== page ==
When meaning walks out the door, open your door a little wider and something will walk right in. Seriously, when my two children went off to college I felt so bereft. Now what? Well, the same day my daughter left for college, and my son was already ensconced at MIT, a young Chinese man knocked on my door, asking if anyone in the neighborhood was renting rooms, because he was fresh out of Tianamen Square and needed housing while he studied at Tufts. So it happened, a stranger walked into our lives, just like that. This saga ended when it turned out he had a wife, and she and he lived with us for a short time, but it wasn't going to work out longterm, for all sorts of reasons. Still, it's an example of what can happen. I think Lori, that you are so right about having interests and passions outside of one's children. I do remember a friend saying to me confidentially, that she didn't think she and her husband would have anything to talk about when their four children finally took off. I thought this was very sad, and that if she meant this, that there was something seriously "wrong". But I didn't tell her. I also so totally agree with what you are saying about God, and the bond that brought us all here, that miracle. So Yes and YES! to this very lovely and sensitive piece. It would have helped me to read this, at that time, when I did feel very depressed, and even with so many interests, it was hard to let go. Some people do say, "Let go and Let God". Ruth

(5) adelle, June 30, 2009 3:08 PM

having done a marriage course i understand the importance of not just focusing on the kids they are only in our homes for a short time but our spouses are with us for alot longer so we must not leave it till are children have flown the nest to realise who we are sharing our lives with.

(4) Jerusha, June 30, 2009 2:36 PM

Youngest Child Leaves Home

I am a single mother for the past 13 years and my youngest child leaves for college in August. I needed to hear this! It is going to be an adjustment (there were 8 children)!

(3) Rosemary van Houttum, June 30, 2009 2:12 PM

living alone

Thanks Laurie, we need to prepare for many departures in life, children, and then unfortunately spouse. At the beginning of my widow-hood, seven years ago, I felt I had no identity, my children had been long gone and married, and I was devoted to my husband. I loved being his wife. I did have a strong relationship with G-d, but still didn't know who I was. My relationship with my G-d is growing daily, but I still have an empty void. Have you any videos on this subject. Shalom Rosemary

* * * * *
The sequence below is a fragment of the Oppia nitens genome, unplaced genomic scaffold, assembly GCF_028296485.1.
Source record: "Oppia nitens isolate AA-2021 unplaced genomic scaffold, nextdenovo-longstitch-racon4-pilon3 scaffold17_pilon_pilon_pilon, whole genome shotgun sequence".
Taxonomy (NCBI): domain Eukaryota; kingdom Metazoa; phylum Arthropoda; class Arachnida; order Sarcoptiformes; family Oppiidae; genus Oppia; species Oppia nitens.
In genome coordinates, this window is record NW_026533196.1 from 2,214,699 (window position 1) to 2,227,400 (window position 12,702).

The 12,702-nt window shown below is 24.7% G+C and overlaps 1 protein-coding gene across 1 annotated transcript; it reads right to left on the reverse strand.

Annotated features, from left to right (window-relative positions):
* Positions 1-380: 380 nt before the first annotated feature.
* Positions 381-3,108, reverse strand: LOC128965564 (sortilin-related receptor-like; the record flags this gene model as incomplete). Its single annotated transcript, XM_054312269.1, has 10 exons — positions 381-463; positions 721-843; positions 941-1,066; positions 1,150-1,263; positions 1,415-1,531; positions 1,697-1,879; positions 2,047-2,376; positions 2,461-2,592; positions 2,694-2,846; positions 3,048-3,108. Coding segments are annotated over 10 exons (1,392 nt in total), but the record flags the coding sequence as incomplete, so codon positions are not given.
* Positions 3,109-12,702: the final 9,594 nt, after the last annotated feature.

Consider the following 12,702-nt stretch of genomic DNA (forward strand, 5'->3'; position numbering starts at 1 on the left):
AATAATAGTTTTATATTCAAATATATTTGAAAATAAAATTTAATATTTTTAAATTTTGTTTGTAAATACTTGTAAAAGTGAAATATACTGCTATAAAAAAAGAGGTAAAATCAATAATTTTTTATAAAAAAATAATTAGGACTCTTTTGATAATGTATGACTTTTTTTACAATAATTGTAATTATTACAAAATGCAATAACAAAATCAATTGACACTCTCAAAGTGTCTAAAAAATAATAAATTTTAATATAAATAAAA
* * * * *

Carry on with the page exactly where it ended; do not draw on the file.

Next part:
(2) Sandy, June 30, 2009 5:18 AM

Perfect - just what I needed today!

I just packed a teenager off to CAMP - only for a month! - and I'm surprised how hard it is to let go, and fill the emotional void that appeared when I realized I was "off duty" - and that I could stop worrying about this particular kid 24/7. It's all a question of balance, I guess. Recognizing this now will help me later when this child - and my others - get married, b'ezrat Hashem, and leave home for good! Thanks for this video.

(1) Rosen, June 29, 2009 1:15 PM


Lately, when adult-children graduate from college, they tend to go back home to live with their parents for at least some time, even if they have a job or two that they attend. With the economy and job market the way it is, there is certainly a reason why many adult-children graduate from college and come back home to their folks. I happen to be one of them, however, I am trying to push my own weight around and help my folks around the house such as running some of their errands, helping them with the computer, etc. My parents sometimes say, "what would I do without you?" So, it's pretty difficult to move out due to the housing market and working wages not really keeping up with the cost of living.